Like all states, Kansas has certain regulations and taxes that buyers need to consider when shopping for a home. Here is what you should know:
Kansas law requires both sellers and their real estate agents to disclose any known conditions or defects that might affect the value or functionality of a home. This information needs to be provided in both the written sales contract and any related addenda. Sellers must also disclose information on radon, environmental pollutants and lead-based paint.
Kansas is a judicial foreclosure state, which means lenders must go through a court to foreclose on homeowners who can’t pay their mortgage rather than trying to work with them outside of a courtroom.
Homeowners going through a divorce should know that Kansas is an equitable distribution state. This means courts allocate all assets, including property, and all debts to each spouse based on multiple factors, including, but not limited to, age, duration of the marriage and each spouse’s current and future earnings. By contrast, some states are community property states, which means assets and debts are split 50/50.
In Kansas, buyers do not need to be represented by a lawyer at closing, as is the case in some states. Instead, they can turn to a closing agent, such as a representative of a title company.
Kansas homebuyers do not pay real estate transfer taxes. The state repealed its real estate transfer tax mandate in 2014, making it the first state in the country to do so. The repeal took full effect in January, 2019.
Buyers do pay a document recording fee to their county’s register of deeds before the mortgage is filed. The loan amount determines the amount of the fee, which the state caps at $125 for properties valued under $75,000. As you near your closing date, your lender will let you know the exact amount you will need to pay.
According to Tax-Rates.org, Kansas ranks 26th in terms of the average amount of property taxes homeowners pay, with a median tax rate of 1.29%. This works out to an annual tax payment of $1,625, based on a $125,500 home. As with most states, individual counties often establish their own rates, so some counties in Kansas may have higher or lower rates.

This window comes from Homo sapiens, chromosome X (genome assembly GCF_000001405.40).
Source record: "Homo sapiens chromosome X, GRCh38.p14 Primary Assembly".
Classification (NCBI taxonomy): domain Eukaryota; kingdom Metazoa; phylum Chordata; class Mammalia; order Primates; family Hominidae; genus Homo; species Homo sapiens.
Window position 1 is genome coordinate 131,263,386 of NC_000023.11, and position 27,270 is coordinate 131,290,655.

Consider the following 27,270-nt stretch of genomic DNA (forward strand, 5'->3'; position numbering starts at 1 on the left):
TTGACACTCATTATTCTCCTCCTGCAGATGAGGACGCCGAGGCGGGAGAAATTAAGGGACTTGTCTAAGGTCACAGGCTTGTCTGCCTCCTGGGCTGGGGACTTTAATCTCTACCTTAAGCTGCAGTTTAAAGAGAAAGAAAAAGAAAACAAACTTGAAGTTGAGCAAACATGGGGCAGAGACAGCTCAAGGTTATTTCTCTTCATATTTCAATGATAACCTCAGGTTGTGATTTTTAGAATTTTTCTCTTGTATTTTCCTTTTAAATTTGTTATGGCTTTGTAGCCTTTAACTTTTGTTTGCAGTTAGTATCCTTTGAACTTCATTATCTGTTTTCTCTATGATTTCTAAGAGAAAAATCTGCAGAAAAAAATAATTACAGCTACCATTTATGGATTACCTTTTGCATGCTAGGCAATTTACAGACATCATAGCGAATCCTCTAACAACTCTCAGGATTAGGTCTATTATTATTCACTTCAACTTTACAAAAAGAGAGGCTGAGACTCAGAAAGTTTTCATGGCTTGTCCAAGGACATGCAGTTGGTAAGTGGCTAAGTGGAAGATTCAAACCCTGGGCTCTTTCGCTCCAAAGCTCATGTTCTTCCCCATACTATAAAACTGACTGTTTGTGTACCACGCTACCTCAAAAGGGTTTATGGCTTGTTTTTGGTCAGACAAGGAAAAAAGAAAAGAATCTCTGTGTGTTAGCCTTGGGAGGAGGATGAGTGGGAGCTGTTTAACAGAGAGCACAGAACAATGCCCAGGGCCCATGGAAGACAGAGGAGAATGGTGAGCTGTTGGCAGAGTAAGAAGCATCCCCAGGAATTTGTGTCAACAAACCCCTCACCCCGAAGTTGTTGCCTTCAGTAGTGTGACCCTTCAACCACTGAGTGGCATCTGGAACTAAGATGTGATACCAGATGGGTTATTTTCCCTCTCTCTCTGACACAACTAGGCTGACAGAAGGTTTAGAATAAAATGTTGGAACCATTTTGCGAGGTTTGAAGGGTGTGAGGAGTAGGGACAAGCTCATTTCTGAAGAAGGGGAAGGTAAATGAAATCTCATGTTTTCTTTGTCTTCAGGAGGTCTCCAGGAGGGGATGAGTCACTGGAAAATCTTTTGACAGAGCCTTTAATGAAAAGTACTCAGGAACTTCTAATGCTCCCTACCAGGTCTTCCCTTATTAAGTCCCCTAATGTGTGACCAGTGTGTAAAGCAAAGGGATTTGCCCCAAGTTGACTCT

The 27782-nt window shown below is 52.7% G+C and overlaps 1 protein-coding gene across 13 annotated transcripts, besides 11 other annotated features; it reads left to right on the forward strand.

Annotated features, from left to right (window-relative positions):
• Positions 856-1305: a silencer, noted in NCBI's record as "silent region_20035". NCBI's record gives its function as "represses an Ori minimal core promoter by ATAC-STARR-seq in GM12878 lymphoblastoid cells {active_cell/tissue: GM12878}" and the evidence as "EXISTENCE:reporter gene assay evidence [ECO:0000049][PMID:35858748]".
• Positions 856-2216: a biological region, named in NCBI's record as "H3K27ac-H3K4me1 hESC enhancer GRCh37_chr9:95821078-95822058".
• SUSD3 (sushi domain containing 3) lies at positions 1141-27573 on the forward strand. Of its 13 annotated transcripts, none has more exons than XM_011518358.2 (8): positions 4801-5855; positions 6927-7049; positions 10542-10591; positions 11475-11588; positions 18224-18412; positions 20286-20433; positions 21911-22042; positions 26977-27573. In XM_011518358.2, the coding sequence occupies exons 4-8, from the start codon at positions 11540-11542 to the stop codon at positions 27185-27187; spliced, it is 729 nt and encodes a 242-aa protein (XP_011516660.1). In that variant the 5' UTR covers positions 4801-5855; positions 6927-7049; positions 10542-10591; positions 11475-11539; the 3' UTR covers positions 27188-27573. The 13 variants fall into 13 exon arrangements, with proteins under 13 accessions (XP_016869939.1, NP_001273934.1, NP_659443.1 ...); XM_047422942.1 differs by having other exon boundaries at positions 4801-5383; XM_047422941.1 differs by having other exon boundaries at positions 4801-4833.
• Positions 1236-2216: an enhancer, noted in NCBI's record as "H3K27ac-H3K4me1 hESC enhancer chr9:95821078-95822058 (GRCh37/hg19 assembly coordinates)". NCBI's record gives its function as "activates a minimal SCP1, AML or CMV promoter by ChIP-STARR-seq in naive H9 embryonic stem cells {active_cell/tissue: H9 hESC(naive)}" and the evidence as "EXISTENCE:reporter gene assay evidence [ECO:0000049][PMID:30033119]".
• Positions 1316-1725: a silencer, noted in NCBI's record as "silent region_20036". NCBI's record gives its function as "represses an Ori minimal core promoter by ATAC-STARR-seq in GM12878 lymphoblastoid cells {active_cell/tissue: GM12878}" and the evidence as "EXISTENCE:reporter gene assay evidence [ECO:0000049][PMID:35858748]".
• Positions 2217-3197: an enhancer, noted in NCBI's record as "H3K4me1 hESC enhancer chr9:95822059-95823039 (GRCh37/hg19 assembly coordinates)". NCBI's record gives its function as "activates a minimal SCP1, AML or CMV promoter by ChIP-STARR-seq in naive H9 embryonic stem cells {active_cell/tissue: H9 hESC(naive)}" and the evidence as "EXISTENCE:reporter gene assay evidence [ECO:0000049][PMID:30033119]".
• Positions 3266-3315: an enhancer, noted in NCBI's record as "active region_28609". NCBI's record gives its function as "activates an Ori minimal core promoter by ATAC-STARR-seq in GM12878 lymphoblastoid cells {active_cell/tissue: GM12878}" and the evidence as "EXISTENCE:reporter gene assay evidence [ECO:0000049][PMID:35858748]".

In Kansas, homeowners can reduce their annual property taxes by taking advantage of the state’s Homestead Refund, a rebate program that refunds eligible homeowners up to $700 per year. Alternatively, low-income homeowners age 65 and older can claim the state’s Safe Senior Property Tax Refund, which returns 75% of any property taxes paid.
The conforming loan limit for a single-family home in Kansas is $484,350, which is the limit in place for most of the U.S.
Conforming loan limits represent the maximum amounts two government-sponsored enterprises, Fannie Mae and Freddie Mac, are willing to guarantee on conforming loans, which usually provide the best interest rates to buyers who have good credit. Loans above conforming loan limits are considered to be jumbo loans, which often come with higher interest rates and require higher credit scores.
In Kansas, several city- and statewide programs are available to make homeownership more affordable. In addition to the options highlighted here, homebuyers can learn more about Kansas homebuyer programs at this website from the U.S. Department of Housing and Urban Development (HUD).
The Kansas Housing Resources Corporation offers a forgivable loan for 15% to 20% of a home’s purchase price, which can be used to pay down payment and closing costs.
Buyers who qualify:
Leavenworth, a city in eastern Kansas, provides up to $8,000 in grant funds that can help low-income buyers reduce their mortgage principal and pay for down payment and closing costs. Homeowners who have moderate incomes can receive up to $5,000.
Buyers who qualify:
The City of Topeka can help a first-time buyer obtain financing and provide assistance with closing costs and up to $30,000 for repairs or purchase costs.
Buyers who qualify: